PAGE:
Saint Thomas More can be justifiably described as one of the true heroes of English history and a leader of the early Renaissance. His literary works included Utopia, The Four Last Things, and Dialogue of Comfort Against Tribulation, while his professional life included, among others, the public offices of Member of Parliament, High Steward of Oxford and Cambridge Universities, and, from 1529-1532, Chancellor of England. To the personal brilliance and industry which enabled Saint Thomas More to lead such a productive life were joined the qualities of a loving father and husband. These personal qualities were called upon by Thomas More toward the end of his life when he chose to stand resolutely by his religious convictions as he defied the king.
In Utopia, Thomas More raised a question that is as fundamentally important today as it was during the reign of Henry VIII: should the State rule supreme, or are there moral laws we should obey, above any laws which the state might make? More was eventually to answer that question through the example of his own life. For, after a brilliant literary and political career under the patronage of Henry VIII, he brought about his own downfall by refusing to subscribe to the Act of Supremacy which questioned the Pope’s authority and made Henry head of the Church of England. On the scaffold More’s final words provided the key to his personal philosophy when he said that he was "The King’s good servant, but God’s first." He was canonized and became Saint Thomas More in 1935 on the four hundredth anniversary of his death; his official feast day is July 6.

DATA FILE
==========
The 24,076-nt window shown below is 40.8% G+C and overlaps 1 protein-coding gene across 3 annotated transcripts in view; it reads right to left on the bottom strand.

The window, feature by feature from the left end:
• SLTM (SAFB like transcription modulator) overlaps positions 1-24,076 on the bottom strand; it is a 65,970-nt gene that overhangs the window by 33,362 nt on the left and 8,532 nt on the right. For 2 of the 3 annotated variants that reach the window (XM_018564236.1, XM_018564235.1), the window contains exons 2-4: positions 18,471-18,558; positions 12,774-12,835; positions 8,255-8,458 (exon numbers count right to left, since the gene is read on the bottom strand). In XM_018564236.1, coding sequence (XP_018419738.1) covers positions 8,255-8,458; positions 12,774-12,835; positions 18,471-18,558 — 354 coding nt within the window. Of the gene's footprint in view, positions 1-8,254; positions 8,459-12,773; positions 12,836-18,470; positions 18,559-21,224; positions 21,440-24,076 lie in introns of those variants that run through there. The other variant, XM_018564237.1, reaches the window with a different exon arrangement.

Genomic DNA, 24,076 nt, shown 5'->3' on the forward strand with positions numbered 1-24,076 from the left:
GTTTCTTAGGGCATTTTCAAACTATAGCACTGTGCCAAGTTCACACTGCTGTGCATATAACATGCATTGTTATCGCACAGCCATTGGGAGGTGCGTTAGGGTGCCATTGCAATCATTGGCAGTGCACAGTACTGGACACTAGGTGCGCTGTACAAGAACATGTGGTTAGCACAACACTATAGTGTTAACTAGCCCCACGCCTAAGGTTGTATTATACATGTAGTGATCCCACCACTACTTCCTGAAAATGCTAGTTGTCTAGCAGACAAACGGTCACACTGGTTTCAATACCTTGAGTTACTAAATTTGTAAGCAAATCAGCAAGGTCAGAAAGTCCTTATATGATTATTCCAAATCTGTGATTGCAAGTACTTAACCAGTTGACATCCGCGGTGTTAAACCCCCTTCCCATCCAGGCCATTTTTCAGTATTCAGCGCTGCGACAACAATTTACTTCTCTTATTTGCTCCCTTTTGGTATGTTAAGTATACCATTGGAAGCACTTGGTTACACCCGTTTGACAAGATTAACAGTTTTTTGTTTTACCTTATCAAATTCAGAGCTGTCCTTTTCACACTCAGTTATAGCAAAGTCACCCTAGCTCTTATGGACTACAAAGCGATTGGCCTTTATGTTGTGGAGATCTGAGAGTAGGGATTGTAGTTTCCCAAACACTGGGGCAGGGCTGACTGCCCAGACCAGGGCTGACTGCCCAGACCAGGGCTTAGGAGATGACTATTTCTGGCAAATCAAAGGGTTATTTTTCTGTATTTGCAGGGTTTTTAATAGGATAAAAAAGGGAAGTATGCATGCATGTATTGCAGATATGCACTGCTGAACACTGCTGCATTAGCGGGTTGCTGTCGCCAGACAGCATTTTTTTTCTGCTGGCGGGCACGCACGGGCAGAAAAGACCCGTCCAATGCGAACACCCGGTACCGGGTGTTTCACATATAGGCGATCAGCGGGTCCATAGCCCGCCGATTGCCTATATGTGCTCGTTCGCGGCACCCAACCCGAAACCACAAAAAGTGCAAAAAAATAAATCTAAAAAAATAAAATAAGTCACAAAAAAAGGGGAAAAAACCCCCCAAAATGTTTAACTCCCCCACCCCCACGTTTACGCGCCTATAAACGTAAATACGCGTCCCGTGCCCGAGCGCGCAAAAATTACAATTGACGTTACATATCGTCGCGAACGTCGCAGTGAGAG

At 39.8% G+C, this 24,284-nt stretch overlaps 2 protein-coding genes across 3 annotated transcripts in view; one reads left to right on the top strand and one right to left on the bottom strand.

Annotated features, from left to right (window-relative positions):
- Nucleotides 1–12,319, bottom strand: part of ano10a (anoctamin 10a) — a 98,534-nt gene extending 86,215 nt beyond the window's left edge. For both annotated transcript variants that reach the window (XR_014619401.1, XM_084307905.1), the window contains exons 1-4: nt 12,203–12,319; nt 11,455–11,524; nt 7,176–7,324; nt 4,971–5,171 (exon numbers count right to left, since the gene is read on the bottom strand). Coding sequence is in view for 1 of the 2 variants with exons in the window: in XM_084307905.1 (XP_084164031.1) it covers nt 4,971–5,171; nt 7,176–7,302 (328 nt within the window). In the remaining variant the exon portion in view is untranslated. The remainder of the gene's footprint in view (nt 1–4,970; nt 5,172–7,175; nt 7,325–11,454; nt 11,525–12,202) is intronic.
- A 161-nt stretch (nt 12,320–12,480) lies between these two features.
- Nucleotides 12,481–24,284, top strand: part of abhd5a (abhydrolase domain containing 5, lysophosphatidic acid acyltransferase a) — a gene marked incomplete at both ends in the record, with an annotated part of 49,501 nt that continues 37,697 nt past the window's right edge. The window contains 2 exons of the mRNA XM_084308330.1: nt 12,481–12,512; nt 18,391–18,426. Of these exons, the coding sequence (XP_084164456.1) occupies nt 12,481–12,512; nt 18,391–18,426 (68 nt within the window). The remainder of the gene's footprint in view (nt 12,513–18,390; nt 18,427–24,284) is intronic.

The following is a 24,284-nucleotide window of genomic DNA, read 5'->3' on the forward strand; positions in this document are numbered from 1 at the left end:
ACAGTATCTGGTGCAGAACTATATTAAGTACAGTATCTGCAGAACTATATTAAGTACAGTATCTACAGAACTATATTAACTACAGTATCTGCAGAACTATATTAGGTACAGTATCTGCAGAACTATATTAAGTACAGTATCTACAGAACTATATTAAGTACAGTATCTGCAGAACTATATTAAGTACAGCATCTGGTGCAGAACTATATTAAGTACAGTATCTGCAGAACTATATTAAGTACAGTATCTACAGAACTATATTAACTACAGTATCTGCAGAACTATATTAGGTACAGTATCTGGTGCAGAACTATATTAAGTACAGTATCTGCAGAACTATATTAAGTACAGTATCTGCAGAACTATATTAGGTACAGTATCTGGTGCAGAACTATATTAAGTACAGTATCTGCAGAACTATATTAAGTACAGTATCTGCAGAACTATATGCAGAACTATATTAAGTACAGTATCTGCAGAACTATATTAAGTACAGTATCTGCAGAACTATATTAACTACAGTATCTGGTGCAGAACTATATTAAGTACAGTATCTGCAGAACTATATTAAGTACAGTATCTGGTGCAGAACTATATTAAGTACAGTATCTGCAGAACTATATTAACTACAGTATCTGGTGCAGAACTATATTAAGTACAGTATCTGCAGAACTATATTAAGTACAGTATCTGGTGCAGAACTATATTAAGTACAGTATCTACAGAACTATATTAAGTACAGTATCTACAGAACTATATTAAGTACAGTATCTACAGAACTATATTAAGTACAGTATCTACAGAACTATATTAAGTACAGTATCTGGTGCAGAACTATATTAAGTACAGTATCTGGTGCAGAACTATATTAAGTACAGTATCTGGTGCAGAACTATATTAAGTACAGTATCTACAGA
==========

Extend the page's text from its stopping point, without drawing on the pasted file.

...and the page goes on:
The students of St. Thomas More Collegiate are indeed fortunate to have as a patron a man of such civic, personal and religious qualities. His life exemplified that happy blending of personal commitment to scholarly and civic pursuits and the personal virtues that nourish such efforts, a blend crucial to a Christian gentleman or lady of today.